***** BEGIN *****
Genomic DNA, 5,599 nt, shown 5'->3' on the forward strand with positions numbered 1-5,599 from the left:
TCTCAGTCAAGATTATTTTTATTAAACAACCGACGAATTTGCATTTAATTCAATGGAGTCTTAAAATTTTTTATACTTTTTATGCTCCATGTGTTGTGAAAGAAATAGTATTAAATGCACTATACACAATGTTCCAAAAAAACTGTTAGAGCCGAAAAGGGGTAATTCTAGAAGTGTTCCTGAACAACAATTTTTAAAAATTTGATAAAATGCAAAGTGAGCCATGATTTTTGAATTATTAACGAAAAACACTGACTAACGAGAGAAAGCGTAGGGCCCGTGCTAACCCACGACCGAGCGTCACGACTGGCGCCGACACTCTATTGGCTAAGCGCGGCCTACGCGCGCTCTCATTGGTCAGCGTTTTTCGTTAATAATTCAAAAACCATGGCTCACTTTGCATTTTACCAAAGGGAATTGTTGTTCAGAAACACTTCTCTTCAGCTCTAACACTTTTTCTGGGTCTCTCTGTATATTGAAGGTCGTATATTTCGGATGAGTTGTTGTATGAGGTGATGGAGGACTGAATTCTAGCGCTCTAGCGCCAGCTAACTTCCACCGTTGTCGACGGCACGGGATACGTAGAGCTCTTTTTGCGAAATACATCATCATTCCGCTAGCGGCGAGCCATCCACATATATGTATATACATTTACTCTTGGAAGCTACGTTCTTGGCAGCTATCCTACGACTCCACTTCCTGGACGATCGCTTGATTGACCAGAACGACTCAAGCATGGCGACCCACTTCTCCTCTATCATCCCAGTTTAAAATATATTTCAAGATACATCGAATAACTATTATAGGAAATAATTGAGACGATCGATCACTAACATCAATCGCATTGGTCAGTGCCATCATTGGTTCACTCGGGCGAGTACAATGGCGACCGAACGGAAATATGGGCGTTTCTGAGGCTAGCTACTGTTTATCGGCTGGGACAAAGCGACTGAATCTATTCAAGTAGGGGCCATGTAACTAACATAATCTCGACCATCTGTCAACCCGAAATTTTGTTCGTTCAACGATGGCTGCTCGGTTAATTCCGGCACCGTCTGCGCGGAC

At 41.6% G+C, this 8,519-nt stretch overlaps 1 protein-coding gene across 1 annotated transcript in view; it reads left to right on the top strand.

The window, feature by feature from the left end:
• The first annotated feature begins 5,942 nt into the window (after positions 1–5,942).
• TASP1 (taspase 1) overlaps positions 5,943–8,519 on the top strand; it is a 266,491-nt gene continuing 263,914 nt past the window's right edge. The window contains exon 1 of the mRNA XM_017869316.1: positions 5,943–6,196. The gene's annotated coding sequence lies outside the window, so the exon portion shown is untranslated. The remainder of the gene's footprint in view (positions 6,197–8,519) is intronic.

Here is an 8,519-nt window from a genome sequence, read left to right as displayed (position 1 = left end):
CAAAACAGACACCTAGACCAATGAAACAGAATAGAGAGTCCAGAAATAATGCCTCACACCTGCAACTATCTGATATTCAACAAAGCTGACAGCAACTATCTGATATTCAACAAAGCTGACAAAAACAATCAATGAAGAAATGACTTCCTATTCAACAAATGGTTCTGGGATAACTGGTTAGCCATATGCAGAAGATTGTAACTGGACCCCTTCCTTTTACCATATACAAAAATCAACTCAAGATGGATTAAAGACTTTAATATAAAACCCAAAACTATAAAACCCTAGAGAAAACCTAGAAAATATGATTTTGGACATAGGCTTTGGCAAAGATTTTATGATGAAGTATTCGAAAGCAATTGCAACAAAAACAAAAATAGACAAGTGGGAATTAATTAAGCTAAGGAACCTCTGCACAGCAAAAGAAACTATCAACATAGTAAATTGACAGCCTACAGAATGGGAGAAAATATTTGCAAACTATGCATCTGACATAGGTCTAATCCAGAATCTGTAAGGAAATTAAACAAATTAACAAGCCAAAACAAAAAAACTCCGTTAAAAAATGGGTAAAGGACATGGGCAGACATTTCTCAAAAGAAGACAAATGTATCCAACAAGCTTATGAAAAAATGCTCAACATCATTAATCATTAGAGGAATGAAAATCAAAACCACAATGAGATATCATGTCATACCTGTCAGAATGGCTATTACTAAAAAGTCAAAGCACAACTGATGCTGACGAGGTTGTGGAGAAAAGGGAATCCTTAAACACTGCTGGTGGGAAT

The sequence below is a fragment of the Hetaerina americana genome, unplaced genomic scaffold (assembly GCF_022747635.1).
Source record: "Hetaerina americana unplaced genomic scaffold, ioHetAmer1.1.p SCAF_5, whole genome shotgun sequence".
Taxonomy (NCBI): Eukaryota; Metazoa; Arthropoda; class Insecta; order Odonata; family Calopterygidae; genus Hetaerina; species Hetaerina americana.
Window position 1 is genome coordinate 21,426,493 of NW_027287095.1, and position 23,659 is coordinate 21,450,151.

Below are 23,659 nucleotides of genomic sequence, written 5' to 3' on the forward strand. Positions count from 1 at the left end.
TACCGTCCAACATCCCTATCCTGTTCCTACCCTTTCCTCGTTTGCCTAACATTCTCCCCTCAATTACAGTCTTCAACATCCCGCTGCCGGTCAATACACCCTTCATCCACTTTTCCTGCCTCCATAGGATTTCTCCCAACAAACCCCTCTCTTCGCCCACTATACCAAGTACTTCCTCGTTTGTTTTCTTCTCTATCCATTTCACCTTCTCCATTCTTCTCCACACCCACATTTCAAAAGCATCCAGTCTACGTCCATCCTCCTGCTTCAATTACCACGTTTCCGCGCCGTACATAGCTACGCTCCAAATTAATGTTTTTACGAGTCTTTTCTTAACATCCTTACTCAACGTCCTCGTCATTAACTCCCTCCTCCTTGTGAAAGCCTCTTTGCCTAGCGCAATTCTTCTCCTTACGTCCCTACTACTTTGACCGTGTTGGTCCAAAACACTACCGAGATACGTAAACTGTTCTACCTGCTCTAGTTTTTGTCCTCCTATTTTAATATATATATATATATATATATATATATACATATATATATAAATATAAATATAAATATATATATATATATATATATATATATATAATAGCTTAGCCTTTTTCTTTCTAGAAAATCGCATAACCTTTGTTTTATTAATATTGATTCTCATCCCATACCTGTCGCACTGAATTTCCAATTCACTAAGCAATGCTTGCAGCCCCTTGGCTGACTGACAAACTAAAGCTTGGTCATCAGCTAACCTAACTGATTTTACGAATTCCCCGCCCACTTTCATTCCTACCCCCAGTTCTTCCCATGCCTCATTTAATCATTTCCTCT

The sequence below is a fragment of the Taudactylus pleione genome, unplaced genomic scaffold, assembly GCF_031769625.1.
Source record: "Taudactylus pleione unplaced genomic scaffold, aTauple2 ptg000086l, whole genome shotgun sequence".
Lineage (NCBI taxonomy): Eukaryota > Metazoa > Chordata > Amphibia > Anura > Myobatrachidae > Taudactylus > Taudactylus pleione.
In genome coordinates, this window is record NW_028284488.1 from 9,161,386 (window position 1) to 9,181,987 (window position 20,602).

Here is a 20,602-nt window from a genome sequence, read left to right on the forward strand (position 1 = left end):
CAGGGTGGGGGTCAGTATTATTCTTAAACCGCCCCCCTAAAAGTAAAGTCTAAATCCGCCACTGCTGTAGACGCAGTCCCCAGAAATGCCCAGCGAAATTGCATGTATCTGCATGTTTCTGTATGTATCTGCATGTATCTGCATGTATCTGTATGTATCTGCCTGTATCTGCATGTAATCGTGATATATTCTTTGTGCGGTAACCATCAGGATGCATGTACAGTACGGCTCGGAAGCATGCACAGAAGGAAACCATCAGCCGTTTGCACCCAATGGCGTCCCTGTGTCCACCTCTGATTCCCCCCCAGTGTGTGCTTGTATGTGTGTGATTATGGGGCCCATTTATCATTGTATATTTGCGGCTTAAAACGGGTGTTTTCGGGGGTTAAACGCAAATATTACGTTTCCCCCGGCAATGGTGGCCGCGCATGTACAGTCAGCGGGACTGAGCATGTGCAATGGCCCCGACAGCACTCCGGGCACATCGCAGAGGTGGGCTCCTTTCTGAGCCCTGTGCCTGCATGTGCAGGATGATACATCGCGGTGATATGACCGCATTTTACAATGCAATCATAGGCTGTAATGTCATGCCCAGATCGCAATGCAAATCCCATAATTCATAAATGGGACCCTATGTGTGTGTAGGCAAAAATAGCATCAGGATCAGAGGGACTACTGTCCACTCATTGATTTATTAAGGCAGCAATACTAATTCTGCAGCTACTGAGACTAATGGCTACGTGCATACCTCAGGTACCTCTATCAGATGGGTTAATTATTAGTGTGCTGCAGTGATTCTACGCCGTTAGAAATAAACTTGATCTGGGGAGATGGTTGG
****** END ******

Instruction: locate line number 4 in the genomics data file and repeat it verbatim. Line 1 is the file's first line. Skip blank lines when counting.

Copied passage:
The window, feature by feature from the left end: